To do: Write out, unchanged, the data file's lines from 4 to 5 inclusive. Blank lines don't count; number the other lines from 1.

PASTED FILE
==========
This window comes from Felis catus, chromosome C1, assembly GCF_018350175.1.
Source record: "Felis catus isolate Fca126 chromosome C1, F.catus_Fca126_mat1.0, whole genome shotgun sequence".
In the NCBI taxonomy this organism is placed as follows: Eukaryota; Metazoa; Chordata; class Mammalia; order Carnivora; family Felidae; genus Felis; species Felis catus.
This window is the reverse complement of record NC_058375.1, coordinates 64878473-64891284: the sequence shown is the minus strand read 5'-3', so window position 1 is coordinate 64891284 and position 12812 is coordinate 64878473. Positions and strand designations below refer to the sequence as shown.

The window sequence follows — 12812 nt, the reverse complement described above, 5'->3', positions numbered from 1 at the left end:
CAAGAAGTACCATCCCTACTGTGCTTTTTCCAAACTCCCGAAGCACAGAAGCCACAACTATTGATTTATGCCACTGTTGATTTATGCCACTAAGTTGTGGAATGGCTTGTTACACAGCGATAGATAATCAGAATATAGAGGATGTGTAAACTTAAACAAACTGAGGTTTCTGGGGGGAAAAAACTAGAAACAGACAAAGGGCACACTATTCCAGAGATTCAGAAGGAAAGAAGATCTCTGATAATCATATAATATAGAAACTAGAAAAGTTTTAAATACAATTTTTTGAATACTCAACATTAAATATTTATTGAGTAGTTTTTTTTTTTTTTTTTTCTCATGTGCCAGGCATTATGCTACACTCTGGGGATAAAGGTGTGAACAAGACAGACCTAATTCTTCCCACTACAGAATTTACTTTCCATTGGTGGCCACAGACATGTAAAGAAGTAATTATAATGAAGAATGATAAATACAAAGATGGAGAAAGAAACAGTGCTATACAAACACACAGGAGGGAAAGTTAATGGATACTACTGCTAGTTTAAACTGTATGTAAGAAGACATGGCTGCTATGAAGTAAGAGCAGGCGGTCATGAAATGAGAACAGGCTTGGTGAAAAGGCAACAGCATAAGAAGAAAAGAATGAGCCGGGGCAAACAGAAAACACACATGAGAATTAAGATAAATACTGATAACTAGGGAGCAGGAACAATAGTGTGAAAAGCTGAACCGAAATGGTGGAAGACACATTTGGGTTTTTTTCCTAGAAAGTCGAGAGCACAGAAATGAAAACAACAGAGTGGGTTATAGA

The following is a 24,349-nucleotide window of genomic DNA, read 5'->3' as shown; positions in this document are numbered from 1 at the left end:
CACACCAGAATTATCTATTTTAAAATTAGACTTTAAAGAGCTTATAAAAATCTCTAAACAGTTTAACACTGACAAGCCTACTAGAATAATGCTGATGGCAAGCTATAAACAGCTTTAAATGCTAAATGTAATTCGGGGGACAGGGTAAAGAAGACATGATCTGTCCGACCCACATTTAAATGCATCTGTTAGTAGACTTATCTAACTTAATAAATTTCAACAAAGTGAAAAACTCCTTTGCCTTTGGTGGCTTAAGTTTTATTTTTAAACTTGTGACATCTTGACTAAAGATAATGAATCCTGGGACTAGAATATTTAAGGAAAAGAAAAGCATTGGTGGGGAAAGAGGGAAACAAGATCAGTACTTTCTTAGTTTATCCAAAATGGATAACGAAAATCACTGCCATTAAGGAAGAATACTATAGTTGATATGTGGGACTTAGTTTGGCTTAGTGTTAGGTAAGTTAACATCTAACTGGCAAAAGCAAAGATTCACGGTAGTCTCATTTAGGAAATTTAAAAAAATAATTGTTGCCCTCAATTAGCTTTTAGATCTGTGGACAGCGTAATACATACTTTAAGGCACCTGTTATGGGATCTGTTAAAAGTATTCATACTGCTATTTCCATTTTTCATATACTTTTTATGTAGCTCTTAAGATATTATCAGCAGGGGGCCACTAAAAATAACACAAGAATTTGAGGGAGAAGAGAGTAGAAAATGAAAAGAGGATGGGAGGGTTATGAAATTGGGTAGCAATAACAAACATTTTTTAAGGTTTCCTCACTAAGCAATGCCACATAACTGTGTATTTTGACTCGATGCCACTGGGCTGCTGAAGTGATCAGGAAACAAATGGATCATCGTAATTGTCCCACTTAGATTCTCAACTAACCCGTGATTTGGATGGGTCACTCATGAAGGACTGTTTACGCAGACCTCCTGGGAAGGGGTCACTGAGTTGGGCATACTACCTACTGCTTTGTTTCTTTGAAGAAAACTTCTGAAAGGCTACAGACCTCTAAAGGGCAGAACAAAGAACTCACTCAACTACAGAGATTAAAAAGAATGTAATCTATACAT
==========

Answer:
This window is the reverse complement of record NC_058375.1, coordinates 64878473-64891284: the sequence shown is the minus strand read 5'-3', so window position 1 is coordinate 64891284 and position 12812 is coordinate 64878473. Positions and strand designations below refer to the sequence as shown.

The window sequence follows — 12812 nt, the reverse complement described above, 5'->3', positions numbered from 1 at the left end: